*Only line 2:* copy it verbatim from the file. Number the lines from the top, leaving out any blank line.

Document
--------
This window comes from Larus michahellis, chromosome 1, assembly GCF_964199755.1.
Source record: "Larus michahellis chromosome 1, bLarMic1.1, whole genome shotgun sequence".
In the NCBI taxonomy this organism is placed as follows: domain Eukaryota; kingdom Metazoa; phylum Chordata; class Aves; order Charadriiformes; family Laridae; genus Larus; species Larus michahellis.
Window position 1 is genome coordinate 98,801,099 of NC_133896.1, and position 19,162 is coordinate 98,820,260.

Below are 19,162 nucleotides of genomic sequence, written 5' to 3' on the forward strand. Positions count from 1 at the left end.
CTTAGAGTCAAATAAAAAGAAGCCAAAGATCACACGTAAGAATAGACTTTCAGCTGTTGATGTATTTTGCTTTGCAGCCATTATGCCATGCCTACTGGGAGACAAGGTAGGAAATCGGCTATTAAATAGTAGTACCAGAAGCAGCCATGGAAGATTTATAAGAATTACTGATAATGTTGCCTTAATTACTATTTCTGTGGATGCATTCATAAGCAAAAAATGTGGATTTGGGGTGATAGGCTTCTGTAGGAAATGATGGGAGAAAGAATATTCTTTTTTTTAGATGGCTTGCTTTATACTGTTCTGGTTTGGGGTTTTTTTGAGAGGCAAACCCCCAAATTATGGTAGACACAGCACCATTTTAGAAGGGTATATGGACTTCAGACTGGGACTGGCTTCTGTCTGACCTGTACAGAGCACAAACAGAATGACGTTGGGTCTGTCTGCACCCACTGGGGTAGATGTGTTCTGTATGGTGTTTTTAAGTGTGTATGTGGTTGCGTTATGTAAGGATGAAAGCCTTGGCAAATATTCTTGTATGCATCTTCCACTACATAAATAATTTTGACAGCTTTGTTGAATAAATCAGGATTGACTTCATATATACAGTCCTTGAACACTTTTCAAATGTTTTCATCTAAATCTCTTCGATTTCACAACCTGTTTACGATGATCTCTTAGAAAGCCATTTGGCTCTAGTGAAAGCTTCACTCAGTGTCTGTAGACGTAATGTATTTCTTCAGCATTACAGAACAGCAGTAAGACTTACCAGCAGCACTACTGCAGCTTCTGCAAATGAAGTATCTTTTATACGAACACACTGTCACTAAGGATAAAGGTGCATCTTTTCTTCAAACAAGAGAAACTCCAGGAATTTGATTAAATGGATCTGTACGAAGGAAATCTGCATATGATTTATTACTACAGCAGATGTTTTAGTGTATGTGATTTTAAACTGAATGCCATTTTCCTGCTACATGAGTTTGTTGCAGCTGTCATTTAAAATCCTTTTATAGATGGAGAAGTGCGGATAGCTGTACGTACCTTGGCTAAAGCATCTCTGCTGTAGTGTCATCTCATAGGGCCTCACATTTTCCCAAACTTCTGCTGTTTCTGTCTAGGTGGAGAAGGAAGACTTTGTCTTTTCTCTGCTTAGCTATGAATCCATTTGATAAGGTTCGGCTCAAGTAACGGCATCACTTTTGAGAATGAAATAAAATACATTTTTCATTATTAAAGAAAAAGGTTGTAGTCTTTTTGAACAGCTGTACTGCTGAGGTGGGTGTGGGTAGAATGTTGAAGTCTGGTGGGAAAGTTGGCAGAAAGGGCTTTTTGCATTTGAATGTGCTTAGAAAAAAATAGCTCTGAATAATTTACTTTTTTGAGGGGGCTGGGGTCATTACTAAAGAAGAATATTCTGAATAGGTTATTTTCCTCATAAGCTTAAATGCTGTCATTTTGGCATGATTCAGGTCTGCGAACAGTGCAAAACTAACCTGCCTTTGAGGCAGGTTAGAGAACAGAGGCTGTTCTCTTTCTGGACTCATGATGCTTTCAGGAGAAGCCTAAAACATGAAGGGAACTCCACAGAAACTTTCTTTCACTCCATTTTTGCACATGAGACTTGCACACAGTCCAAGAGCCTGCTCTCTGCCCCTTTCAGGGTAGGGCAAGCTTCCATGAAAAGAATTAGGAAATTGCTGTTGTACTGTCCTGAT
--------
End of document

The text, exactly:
Source record: "Larus michahellis chromosome 1, bLarMic1.1, whole genome shotgun sequence".